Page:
Turmeric is having a moment
It is the ROSE GOLD of spices right now.
If you pay attention to the health world, I’m sure you’ve seen tumeric or “golden” versions of all kinds of things popping up.
As someone who is focused on living a healthy lifestyle, I try to look at the crazes with a discerning eye since we tend to get caught up quickly in the next big thing.
I kind of missed the bone broth craze (and to be honest didn’t really do my research but know that people have found great aid for their gut health) and never gave into the Kombucha obsession (again, gut health – we all just want to poop well, I guess and feel good in our tummies).
But I love my avocado, and coconut oil, and fermented foods
SO I did decide to look into this turmeric craze a little bit and see if it’s worth it at all.
Turmeric is a spice that has been used for centuries in both food and medicine. In fact I used to use it years ago to make yellow rice before I knew the benefits of it. It makes our mustard yellow and is closely related to ginger. Turmeric is the spice that gives curry its yellow color.
Curcumin which gives it it’s golden color has significant anti-inflammatory properties. Largely due to its curcumin content, Turmeric is often credited with these benefits:
- Fighting inflammation
- As an antioxidant
- Protects the heart in various ways
- Helpful for arthritis
- Brain boosting
- May be helpful for fighting diabetes and cancer
Turmeric is said to be good for the skin by inhibiting the growth of pimple-causing bacteria and reducing the oil secretion by the sebaceous glands. The constant use of turmeric is said to clear acne scars. Turmeric’s antioxidants is said to fights signs of aging like wrinkles and pigmentation by curbing the growth of free radicals.
Other studies show that turmeric helps accelerate the metabolism rate, and we all want that right?
Turmeric has been used as a stomach soother and is particularly useful for constipation, cramping, and irritable bowel syndrome. The anti-inflammatory activity of curcumin also comes into play here, as it lowers the chances of developing ulcers, bleeding in the bowels, and can eliminate irritation throughout the gut.
Again, with the anti-inflammatory properties it can help ease PMS symptoms like cramping, and bloating, or mood swings.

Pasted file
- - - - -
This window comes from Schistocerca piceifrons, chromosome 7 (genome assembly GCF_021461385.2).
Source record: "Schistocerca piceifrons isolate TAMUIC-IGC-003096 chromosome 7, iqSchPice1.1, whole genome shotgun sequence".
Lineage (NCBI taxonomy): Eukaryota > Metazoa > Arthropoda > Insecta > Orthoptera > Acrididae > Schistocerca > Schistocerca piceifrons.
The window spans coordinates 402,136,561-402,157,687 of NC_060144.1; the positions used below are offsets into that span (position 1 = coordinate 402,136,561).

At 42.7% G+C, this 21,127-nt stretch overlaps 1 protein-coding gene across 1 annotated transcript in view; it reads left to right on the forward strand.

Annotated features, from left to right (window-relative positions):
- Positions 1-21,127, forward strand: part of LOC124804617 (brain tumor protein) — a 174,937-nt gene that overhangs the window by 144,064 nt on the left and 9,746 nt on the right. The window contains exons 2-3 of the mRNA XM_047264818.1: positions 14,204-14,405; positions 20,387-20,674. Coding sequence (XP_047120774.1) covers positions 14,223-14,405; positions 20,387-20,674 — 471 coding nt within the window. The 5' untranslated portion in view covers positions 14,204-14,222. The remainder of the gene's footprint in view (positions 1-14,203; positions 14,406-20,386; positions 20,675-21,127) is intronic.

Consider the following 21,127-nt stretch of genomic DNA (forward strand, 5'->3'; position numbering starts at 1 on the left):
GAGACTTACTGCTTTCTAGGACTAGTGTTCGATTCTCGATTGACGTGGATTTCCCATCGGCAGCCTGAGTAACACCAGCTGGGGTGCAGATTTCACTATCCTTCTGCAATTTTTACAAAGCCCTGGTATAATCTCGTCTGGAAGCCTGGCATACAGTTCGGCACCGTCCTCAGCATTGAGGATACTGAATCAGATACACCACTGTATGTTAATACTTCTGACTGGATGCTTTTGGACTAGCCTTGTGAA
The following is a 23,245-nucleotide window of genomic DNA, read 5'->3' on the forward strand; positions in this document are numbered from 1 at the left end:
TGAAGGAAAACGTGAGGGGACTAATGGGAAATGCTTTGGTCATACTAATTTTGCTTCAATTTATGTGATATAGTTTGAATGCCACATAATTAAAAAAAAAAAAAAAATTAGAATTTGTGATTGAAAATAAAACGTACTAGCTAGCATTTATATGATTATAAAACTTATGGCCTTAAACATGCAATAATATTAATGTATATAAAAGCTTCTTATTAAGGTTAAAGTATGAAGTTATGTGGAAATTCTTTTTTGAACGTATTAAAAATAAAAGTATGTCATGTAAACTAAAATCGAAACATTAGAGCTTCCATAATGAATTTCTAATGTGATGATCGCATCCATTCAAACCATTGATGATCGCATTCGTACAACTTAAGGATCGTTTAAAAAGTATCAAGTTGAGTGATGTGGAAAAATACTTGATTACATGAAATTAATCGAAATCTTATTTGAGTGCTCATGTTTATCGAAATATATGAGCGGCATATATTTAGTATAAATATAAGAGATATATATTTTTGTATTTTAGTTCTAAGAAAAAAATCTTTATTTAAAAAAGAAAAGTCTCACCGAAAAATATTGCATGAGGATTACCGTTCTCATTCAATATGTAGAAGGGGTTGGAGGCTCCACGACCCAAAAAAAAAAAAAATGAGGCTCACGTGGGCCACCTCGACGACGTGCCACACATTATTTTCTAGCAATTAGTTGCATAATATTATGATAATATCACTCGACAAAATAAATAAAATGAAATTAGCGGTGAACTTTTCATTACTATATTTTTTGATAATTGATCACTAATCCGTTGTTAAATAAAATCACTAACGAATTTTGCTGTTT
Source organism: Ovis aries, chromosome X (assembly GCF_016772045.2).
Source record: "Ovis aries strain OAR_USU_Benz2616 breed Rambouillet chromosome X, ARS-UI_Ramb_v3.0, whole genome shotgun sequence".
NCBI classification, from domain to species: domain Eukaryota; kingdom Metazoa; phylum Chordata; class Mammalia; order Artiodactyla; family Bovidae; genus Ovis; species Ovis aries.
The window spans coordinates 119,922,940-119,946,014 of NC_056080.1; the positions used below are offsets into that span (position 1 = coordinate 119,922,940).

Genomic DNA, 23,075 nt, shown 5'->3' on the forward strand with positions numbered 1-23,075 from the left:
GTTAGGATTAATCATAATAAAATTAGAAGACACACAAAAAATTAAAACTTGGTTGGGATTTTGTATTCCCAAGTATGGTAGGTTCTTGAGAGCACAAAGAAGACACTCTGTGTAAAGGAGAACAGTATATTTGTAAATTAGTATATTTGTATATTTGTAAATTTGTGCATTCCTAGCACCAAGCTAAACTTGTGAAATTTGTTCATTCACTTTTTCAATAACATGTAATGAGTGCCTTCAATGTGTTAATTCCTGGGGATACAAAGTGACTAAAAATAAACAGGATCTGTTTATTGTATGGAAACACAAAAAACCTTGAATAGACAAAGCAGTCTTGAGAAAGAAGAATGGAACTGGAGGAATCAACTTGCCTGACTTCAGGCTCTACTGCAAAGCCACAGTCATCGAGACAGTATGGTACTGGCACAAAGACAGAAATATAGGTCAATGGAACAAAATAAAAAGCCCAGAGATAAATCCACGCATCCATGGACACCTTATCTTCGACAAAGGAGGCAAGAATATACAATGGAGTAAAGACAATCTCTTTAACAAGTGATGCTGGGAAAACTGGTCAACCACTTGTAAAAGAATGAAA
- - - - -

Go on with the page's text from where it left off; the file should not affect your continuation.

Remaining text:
Turmeric was often believed boost cognitive abilities, increase concentration, and boost memory retention. Many of those traditional beliefs have ended up being legitimated by research, and turmeric is still considered a brain-boosting herb. Turmeric can also protect the neural pathways from long-term oxidative stress and the build-up of plaque and can stimulate neural activity and prevent cognitive degradations, which often come in the form of Alzheimer’s and dementia.
Just having turmeric in your foods, however is not enough if you’re trying to get the benefits of turmeric. You need to either take a supplement or perhaps the latte or shot I have included below.
If you look at any supplements and recommendations also include black pepper. Black pepper contains piperine, which has been shown to dramatically increase the absorption and effects of turmeric as it doesn’t absorb easily on it’s own.
I always think it’s interesting when we resurrect some traditional medicine and act like it’s the next new thing rather than realizing that we replace natural remedies with pharmaceuticals and doctors visits constantly. I do believe that pharmaceuticals and doctors are necessary and wonderful, but I always prefer to safely try home treatments and preventative medicine first.
I began taking Turmeric shots (recipe below) and haven’t felt any different or paid attention to any change, but when you try to practice preventative medicine to an extent, you have to kind of trust it’s working.
I don’t know that Turmeric is going to be some big craze like how coconut oil is in everything, but it is definitely a beneficial herb with plenty of healthy properties so if you see it added to something, I wouldn’t call it a scam and pass it over, rather see it as a bonus to a smoothie or soup.
If you want to try out turmeric i’ve included some recipes you can try and I’d be interested to know if you found any benefit! So do you take turmeric? Tell me your experience!
1 cup unsweetened almond or coconut milk
1 heaping tablespoon fresh turmeric root, grated
1 teaspoon cinnamon
1 tablespoon fresh ginger root, grated (or 1 teaspoon ground)
2 teaspoons coconut oil
Pinch of black pepper
Raw honey or liquid stevia to taste
Gently warm the almond or coconut milk in a small saucepan. Do not boil. Add turmeric, ginger and cinnamon. Next, combine the coconut oil and pinch of black pepper with the mixture and gently heat together until melted. Use a wire whisk or immersion blender to create a foam. Continue to stir until frothy and heated through.
Stir in honey or sweetener of choice to taste. Sprinkle with cinnamon if desired. Sip, savor & enjoy.
To create an extra frothy latte, pour the contents into a high-speed blender in place of a wire whisk or immersion blender.
1 c unsweetened cashew or almond milk
1 T coconut oil
1 1/2 tsp turmeric
1/2 tsp ground ginger
1/2 tsp cinnamon
dash of black pepper
Pour all ingredients into a blender. Blend, strain, and save in a jar in your refrigerator. Have one shot per day and remake as needed.